There's a Subaru under there, somewhere

I’m sure we’ve all heard the proverbial advice about how to carve a statue. Start with a block of stone, then chisel away everything that isn’t what you’re trying to carve. That makes stone-carving sound easy enough, and it pretty much applies to digging out a car covered in two feet of snow. Just start chiseling, and stop when you hit anything “car.”

Side mirror "wings"

In the past when I’ve had to dig out my car from a massive snowstorm, a broom has done the trick: just sweep away the bulk of accumulation, then use a snow-scraper to remove the rest. (That’s what I did in this post from eons ago, when I lived on my own in New Hampshire and Reggie was still alive and young.) When you’re removing two feet of snow, however, a broom just doesn’t cut it.

Chisel away everything that isn't "Subaru"

Yesterday I tried a regular broom then a push-broom to remove a few inches of snow from my car before settling on a compact plastic shovel, one I’d bought years ago to keep in my car for emergencies. Luckily, that shovel now lives in the garage, so I was able to use it on the snow-pile where my car had previously been.

Emerging

When you’re shoveling out a buried car, you aren’t trying to create something pretty. Instead, you’re aiming to uncover the rough contours of the vehicle: here a tail-light, there a door.

Almost a driver's side door

Once you’ve uncovered enough of the hood, grille, and tailpipe to make it safe to start your engine, you can concentrate on digging out the driver’s side door. Why? Once you’ve turned the car on, you can run the heater at full blast through the vents, melting the windshield from within.

Melting windshield

Once you’ve cleared most of the snow from the roof, hood, and windows, you can move your mostly-clean car into a spot where you know it will eventually be sunny. If you carve out the rough outlines, the sun will do the rest.

Ready to roll

Guess we won't be eating outside any time soon

I guess we won’t be eating outside any time soon. (Click here for more photos from the morning after winter storm Nemo.)

Stan monitors snowfall accumulations

This afternoon, J and I walked to our local pizza and sandwich shop for lunch instead of going to the Boston Symphony Orchestra concert we had tickets for, the concert being cancelled due to this weekend’s impending blizzard. At lunchtime, the snow had just started to fall, and many businesses had signs in their windows announcing they were closing early. Our local Dunkin’ Donuts was closed, for instance, but the liquor store next to it was open, ready to capitalize on the handful of people stocking up on last minute “essentials.” On the streets, only a few cars and dedicated joggers were out, enjoying one last trip around the block before hunkering down for the storm.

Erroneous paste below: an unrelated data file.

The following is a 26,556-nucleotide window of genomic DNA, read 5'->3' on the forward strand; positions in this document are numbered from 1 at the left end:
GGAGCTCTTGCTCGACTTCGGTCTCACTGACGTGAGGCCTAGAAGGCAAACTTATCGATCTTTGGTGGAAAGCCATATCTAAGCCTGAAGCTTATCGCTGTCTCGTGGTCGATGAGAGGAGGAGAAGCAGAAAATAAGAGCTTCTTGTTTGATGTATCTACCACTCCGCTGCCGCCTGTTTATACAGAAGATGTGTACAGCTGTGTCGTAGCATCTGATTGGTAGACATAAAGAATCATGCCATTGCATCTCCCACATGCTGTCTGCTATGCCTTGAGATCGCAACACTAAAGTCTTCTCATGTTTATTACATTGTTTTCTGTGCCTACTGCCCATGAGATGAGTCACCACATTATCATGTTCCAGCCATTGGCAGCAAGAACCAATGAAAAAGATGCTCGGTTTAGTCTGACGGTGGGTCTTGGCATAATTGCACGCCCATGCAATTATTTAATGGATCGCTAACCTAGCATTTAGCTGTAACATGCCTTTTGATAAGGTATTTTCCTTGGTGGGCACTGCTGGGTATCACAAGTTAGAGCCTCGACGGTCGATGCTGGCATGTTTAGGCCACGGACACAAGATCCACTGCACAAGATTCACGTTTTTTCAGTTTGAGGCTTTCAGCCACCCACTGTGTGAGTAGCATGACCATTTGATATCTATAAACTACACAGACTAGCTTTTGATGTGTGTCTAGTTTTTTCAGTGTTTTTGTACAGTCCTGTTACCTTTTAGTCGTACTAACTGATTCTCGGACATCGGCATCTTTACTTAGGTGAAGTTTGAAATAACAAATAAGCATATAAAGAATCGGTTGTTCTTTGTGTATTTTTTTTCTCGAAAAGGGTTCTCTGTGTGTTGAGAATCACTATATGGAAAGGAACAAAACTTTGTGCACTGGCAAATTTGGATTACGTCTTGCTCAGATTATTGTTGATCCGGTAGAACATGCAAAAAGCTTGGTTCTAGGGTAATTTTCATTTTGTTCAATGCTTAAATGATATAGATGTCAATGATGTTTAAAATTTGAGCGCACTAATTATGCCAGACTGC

Empty streets

On our way home, J and I encountered a frantic dog-walker who was looking for a friend’s beagle. She’d agreed to walk “Monkey” along with her own dog, but he’d slipped from her grasp and was running around the neighborhood with his leash still hooked to his harness. Following a set of dog-tracks, we cornered Monkey between our and our neighbors’ backyards, and with all three of us closing in, J was finally able to tackle the skittish fellow. That was our good deed for the day, and we haven’t been outside since.

Snowstorm self-portrait - Feb 8 / Day 39

J and I are getting good at preparing for storms, having had repeated practice over the past few years. Between Irene, Sandy, and now Nemo, we’ve perfected a routine where we check our pantry for provisions, charge our devices, and locate and test our flashlights and battery-powered radio. I’ve learned from experience to post an announcement in each of my online classes explaining that if I should suddenly stop answering email, that means I’ve lost power, Internet connectivity, or both. After having spent the day trying to catch up with online teaching tasks, I’m ready to power down for the night, watching TV coverage of the storm as long as the power holds and listening to the winds howl outside. Tomorrow morning, we’ll see how badly the blizzard has buried us, and we’ll start digging out. Right now, though, we hunker down and wait.